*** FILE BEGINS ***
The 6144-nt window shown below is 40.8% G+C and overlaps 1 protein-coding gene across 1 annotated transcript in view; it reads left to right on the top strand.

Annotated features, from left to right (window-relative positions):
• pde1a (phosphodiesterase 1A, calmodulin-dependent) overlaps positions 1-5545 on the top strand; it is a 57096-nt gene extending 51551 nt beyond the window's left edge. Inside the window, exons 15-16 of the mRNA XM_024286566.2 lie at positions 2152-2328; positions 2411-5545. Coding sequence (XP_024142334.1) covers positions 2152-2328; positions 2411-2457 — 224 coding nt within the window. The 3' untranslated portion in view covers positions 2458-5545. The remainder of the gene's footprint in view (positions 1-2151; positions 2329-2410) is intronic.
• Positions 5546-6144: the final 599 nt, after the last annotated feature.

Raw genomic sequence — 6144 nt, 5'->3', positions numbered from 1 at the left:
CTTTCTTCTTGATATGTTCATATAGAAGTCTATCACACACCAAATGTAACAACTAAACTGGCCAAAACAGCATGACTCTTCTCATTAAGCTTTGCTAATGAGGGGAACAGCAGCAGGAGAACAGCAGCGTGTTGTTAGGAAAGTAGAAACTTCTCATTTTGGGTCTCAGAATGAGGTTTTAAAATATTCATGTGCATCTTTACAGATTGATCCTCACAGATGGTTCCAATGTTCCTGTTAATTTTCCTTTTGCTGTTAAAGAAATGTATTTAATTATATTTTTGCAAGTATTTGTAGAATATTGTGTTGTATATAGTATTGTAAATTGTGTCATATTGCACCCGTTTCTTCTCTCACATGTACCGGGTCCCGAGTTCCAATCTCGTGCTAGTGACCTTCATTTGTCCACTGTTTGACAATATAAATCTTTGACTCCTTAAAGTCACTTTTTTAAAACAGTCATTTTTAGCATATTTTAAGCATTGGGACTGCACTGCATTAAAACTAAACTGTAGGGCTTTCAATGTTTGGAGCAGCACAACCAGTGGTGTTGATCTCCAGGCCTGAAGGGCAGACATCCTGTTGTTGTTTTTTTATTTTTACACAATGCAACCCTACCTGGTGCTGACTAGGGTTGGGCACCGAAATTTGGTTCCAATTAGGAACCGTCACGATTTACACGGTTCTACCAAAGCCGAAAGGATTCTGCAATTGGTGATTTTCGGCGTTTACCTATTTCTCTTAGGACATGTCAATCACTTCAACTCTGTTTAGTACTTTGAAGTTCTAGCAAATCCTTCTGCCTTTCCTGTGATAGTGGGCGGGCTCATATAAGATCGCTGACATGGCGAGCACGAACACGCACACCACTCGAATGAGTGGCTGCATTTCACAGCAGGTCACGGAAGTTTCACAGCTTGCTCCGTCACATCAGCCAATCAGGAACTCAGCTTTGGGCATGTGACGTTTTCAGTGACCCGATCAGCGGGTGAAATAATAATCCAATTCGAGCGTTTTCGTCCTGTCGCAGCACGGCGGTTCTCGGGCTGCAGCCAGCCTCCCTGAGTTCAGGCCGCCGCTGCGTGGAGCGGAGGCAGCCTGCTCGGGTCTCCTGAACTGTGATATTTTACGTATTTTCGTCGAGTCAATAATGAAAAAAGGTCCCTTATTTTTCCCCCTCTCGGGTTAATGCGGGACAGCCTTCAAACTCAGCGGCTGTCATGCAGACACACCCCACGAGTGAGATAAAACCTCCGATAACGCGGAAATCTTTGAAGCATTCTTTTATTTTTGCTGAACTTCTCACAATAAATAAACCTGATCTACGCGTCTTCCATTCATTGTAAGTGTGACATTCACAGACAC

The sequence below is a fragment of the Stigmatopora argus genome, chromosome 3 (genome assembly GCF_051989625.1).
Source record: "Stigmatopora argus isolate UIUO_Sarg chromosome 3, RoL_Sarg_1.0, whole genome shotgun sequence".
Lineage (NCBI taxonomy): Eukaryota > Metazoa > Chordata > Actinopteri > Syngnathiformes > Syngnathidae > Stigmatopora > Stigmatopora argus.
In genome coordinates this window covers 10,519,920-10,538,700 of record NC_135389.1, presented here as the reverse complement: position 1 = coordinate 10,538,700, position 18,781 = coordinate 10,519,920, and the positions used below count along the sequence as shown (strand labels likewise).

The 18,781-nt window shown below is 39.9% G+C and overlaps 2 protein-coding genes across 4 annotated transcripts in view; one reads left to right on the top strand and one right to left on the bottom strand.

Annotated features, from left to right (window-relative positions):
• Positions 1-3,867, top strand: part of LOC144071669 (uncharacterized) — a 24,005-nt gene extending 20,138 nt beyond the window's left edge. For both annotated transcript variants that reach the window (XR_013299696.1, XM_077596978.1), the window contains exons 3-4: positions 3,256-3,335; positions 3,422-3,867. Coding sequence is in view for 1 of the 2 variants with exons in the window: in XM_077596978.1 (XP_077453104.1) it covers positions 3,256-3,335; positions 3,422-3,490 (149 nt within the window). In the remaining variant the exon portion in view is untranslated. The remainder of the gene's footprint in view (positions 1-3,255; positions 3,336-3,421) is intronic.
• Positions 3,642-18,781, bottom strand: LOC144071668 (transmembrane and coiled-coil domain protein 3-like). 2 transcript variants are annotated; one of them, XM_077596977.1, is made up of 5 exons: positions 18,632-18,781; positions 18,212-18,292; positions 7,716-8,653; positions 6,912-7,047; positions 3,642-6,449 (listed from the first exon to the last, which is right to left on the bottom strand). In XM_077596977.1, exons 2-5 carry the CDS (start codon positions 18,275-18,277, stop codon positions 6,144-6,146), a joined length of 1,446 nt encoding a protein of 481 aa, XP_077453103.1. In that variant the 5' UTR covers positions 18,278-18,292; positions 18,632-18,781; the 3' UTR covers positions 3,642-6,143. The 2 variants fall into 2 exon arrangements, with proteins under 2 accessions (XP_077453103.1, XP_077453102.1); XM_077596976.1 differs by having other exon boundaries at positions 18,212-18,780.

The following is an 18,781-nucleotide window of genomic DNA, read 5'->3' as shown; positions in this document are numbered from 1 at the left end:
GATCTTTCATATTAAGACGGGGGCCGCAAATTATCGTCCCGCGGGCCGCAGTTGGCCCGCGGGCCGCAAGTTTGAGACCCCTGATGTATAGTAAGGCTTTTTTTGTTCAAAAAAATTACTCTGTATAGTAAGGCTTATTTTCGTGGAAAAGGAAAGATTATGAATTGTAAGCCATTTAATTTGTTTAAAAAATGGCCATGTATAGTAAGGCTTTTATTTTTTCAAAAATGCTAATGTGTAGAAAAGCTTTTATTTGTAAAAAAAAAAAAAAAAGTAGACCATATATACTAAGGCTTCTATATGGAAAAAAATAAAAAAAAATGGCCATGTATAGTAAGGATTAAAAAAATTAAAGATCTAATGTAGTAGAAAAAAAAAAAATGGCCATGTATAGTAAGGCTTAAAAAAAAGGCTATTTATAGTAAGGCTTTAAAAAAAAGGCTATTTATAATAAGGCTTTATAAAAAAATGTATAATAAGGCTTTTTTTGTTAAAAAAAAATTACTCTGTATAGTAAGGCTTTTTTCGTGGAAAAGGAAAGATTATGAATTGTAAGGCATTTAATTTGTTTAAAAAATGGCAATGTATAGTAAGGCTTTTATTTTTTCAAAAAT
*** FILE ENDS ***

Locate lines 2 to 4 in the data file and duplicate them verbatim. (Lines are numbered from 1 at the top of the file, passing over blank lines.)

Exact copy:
Annotated features, from left to right (window-relative positions):
• pde1a (phosphodiesterase 1A, calmodulin-dependent) overlaps positions 1-5545 on the top strand; it is a 57096-nt gene extending 51551 nt beyond the window's left edge. Inside the window, exons 15-16 of the mRNA XM_024286566.2 lie at positions 2152-2328; positions 2411-5545. Coding sequence (XP_024142334.1) covers positions 2152-2328; positions 2411-2457 — 224 coding nt within the window. The 3' untranslated portion in view covers positions 2458-5545. The remainder of the gene's footprint in view (positions 1-2151; positions 2329-2410) is intronic.
• Positions 5546-6144: the final 599 nt, after the last annotated feature.